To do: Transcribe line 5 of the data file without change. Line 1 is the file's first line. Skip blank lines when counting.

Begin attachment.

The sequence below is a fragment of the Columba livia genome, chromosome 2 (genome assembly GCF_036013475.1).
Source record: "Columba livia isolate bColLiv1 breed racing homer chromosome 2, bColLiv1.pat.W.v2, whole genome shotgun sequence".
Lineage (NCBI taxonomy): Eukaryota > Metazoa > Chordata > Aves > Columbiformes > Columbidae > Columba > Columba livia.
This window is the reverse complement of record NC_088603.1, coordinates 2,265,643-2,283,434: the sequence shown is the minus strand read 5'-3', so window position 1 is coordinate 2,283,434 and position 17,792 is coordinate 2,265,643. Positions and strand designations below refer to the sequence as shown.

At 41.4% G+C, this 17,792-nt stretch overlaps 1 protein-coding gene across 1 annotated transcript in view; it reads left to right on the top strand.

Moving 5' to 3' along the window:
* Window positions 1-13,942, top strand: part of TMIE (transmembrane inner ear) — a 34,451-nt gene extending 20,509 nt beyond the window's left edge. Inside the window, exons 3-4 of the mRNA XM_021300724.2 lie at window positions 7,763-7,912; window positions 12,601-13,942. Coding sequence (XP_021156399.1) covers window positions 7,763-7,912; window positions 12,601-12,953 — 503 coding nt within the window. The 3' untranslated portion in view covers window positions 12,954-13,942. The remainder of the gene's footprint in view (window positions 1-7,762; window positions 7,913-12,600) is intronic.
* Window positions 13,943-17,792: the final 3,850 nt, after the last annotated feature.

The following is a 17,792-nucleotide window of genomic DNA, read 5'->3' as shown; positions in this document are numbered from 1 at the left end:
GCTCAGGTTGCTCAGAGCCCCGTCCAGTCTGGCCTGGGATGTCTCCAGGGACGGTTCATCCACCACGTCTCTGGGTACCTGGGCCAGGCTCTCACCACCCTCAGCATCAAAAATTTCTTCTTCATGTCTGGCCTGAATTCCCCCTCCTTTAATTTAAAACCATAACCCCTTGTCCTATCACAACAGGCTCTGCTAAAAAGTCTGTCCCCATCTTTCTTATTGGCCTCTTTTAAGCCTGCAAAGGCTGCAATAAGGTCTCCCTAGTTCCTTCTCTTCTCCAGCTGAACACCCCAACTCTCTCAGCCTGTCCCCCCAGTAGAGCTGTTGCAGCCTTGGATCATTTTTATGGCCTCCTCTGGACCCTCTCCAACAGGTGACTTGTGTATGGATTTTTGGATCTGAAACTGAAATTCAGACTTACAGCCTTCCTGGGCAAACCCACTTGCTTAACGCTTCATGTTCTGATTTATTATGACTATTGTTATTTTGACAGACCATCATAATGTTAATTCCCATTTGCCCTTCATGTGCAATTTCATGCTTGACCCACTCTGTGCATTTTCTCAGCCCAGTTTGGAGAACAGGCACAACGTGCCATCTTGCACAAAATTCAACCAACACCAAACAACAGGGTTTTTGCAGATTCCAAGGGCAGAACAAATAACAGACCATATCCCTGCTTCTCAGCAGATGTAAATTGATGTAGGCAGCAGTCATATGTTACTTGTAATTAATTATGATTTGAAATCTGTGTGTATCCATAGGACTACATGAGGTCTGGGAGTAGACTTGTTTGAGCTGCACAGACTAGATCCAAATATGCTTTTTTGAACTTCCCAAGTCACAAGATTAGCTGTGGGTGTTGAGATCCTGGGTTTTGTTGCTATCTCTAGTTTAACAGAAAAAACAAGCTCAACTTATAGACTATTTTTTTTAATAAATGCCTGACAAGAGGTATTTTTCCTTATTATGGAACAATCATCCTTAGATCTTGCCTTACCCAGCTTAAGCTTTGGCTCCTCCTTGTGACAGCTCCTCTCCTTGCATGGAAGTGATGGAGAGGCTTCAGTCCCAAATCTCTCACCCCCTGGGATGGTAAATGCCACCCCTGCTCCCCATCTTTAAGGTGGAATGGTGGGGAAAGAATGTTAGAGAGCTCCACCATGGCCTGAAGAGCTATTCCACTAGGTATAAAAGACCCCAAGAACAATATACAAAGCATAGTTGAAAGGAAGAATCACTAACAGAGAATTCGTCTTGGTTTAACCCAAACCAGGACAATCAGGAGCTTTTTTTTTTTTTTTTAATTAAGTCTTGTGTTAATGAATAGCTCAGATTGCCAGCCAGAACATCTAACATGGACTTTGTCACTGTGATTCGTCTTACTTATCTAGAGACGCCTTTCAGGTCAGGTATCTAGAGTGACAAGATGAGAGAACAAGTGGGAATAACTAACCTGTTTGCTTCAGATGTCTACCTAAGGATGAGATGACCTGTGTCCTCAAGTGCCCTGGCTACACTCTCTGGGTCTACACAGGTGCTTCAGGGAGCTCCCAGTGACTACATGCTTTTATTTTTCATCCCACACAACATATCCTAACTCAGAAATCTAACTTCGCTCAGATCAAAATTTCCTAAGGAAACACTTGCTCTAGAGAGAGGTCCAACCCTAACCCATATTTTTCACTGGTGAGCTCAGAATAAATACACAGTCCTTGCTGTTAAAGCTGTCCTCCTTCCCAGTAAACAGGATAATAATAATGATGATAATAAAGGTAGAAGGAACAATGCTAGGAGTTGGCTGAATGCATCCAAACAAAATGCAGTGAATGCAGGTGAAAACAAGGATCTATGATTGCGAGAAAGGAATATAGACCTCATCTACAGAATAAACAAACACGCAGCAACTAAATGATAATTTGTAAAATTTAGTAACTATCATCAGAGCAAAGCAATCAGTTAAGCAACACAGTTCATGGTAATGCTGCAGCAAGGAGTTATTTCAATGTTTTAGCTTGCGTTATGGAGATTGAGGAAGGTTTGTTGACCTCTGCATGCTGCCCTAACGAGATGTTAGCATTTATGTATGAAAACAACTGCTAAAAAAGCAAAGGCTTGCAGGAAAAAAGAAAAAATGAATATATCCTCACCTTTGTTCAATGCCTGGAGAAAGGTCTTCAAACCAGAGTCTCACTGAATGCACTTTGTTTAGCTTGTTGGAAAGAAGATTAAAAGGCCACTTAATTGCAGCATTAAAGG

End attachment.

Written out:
At 41.4% G+C, this 17,792-nt stretch overlaps 1 protein-coding gene across 1 annotated transcript in view; it reads left to right on the top strand.